A Palm Sunday message, based on Mark 11:1-11, from a particular vantage, with a slight nod to the Talking Heads.
Have you ever found yourself in the middle of something big? Something huge? Something so much more than just little old you? Yes? And did you find yourself wondering aloud how did all this happen?
Maybe it felt like that Talking Heads song, Once in a Lifetime. Ohhh, that’s a good song. Maybe you found yourself living in a shotgun shack, or in another part of the world, or behind the wheel of a large automobile or in a beautiful house with a beautiful spouse. And you may ask yourself, in that moment, “well…how did I get here?”
And you may conclude, sometime later, that it’s the same as it ever was.
Maybe those are your stories, of shacks and cars and houses and spouses. Or maybe you have others. But me? My story is a little different.
My story is about being one of the unlikeliest of characters called on to do one of the unlikeliest of things in all of scripture. Who am I? Why I’m the donkey. And this is my story.
The day started out normally enough, I suppose when the unexpected happens that’s how it begins. There I was, at the edge of the city, tied near a door, outside, just minding my own business. And then, out of nowhere, two people walk up, untie me, and start walking me away from town. Egad that was scary. “Who are these guys?” I found myself wondering. Am I being stolen? This can’t be good.
But it wouldn’t be that easy for these two strangers to get away unnoticed. A few of the locals, people I knew, saw this all go down and asked the would-be thieves what they were doing. The two strangers called themselves not thieves but disciples, people that follow someone who goes by the name of Jesus. And this Jesus character wasn’t just any regular person, they said, he was divine. He was nothing less than the Son of God.
They told the locals that this divine being had sent them on a mission, a mission from God, to head to this village, to go to this exact spot of town, and to take this specific donkey. Hey, that’s me! Jesus needs me for something big they said, a grand parade into Jerusalem. And they promised to return me when this big mission was complete.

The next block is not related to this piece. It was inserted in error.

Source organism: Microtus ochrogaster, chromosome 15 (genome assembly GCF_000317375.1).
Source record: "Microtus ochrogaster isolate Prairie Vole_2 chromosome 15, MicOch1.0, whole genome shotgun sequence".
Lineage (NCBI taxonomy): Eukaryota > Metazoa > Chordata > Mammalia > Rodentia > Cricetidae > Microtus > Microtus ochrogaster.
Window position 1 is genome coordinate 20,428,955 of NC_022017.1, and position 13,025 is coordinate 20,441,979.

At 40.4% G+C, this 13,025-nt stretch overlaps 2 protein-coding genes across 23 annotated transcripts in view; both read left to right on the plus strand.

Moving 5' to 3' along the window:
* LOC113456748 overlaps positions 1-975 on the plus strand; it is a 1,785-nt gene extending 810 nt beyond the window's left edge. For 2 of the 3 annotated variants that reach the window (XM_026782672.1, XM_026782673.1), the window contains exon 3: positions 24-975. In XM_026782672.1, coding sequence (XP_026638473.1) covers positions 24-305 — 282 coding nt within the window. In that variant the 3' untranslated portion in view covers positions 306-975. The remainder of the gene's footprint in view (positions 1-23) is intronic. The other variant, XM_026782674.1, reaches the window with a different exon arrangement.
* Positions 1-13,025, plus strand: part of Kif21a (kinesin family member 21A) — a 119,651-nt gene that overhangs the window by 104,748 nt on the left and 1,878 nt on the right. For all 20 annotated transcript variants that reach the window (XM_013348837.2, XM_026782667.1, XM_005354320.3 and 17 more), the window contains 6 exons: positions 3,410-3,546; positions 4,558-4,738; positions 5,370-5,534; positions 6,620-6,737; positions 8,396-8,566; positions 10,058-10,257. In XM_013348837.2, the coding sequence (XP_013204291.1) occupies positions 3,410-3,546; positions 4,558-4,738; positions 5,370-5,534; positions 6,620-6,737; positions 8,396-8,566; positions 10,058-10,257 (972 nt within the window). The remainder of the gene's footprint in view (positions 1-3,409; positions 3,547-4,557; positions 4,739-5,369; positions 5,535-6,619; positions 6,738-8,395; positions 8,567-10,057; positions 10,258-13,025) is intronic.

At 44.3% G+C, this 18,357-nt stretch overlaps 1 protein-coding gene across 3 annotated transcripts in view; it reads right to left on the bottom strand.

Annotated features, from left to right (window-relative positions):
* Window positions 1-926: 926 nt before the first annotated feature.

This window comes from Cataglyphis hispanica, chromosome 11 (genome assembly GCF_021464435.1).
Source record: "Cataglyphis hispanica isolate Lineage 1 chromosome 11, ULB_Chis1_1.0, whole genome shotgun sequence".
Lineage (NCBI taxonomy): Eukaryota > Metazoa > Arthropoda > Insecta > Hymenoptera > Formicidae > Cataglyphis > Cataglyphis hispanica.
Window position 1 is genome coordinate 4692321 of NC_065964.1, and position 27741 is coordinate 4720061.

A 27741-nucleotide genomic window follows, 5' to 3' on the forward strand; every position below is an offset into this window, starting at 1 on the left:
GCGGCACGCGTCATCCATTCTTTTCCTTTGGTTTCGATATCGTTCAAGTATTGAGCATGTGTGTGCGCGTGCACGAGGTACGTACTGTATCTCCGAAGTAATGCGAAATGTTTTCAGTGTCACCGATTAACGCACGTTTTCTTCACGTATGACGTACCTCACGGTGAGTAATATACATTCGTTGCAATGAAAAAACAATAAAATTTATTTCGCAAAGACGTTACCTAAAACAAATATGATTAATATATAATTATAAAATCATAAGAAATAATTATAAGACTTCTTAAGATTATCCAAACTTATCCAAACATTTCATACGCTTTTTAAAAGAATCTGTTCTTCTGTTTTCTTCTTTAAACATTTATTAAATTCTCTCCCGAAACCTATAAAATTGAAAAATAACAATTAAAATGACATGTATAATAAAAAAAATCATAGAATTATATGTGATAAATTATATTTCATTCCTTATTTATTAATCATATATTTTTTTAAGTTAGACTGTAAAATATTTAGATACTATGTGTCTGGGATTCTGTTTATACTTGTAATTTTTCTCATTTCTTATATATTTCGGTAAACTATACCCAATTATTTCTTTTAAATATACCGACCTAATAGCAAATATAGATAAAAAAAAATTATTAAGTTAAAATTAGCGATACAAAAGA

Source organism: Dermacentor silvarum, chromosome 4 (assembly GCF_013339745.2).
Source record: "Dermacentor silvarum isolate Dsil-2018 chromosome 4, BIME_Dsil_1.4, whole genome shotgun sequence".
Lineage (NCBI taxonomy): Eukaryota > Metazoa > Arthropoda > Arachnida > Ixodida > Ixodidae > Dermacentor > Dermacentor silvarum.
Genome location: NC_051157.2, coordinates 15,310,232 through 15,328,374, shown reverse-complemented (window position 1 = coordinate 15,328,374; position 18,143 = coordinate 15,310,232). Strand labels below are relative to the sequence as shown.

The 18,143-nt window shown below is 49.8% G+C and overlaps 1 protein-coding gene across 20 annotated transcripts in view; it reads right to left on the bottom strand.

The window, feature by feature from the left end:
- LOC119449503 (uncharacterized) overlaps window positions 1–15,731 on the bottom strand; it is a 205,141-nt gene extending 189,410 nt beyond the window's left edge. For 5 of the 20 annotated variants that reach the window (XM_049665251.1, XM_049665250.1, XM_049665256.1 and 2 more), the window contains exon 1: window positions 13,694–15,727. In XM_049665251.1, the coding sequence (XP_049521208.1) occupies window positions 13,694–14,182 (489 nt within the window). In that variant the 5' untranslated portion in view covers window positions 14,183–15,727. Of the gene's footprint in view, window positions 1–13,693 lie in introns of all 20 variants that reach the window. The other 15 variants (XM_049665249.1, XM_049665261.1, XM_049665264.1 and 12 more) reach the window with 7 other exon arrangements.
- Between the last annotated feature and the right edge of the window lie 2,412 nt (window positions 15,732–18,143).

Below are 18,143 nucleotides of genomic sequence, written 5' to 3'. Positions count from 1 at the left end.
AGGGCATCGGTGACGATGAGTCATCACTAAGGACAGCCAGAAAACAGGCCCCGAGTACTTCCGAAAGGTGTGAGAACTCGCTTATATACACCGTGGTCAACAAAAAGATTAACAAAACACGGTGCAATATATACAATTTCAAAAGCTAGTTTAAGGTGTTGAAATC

The locals listened to this explanation and talked it over amongst themselves. Surprisingly, they let the disciples walk right out of town, with me in tow.
Though still caught off guard with all that was going down, for some reason the disciple’s explanation comforted me. I realized, at least if they were to be believed, I was being borrowed and not stolen. What a relief! And that, after this mission was complete, I’d be brought back from whence I came. Then, once I was returned at least, things could get back to normal. At that sounded just fine to this particular donkey.
Now feeling somewhat relieved another emotion bubbled up within me, one I’ve struggled with for a while – self-doubt. Let’s be honest, shall we? I’m a donkey. We have a bit of a reputation. We’re known for being stubborn. What if I didn’t get along with this Jesus character? We may not want to go the same way. I knew that could create a mountain of problems.
But it gets worse, and I’m kind of embarrassed to admit this…I’m not even full grown! I’m a colt, less than four years old. Even more than that I’ve never even been ridden before. That translates into like ZERO experience for this big mission. Being small, short and inexperienced for the task at hand I felt destined to fail.
Why did Jesus pick me?
Shouldn’t he have chosen some grander animal, like a horse? Those horses are so tall, so strong, so regal. We donkeys have always looked up to them – quite literally. When leaders of this world put on a parade to display their power they like to go big. They like to strut their stuff. This is how it’s always been. In my day it was the horses that leaders went with, that was the icon of choice. In your day it’s the biggest tanks, the most armored vehicles, the highest rockets. The baddest displays of our weapons of war.
And yet, for this particular mission, for some reason, it was me, the young, short, stubborn, inexperienced donkey. What *I* had to put on display wasn’t exactly impressive.
These doubts, these feelings of inadequacy lingered within as the disciples led me to meet this mysterious man.
I must admit, meeting Jesus was nothing like I’d expected. Up until then I’d thought of God as distant, detached, and with a bit of a temper, at least when things went wrong down here. But here Jesus was, the Son of God, in the flesh, right in front of me, not distant at all. And the expression on his face? It showed no anger, no wrath. Instead I detected only kindness, only love.
Jesus must have sensed my feelings of inadequacy, because he provided words of comfort.
Yes, I was short, Jesus said, he knew that. He told me his burden is light.
Yes, I was inexperienced, having never been ridden before, Jesus too knew that, saying fear not. I don’t call the equipped, I equip the called, he said. And this donkey has been called.
Yes, my kind has a reputation for stubbornness, we don’t always want to listen to instruction. Jesus was aware of this limitation too. God can use anyone, I heard him saying, including the stubborn.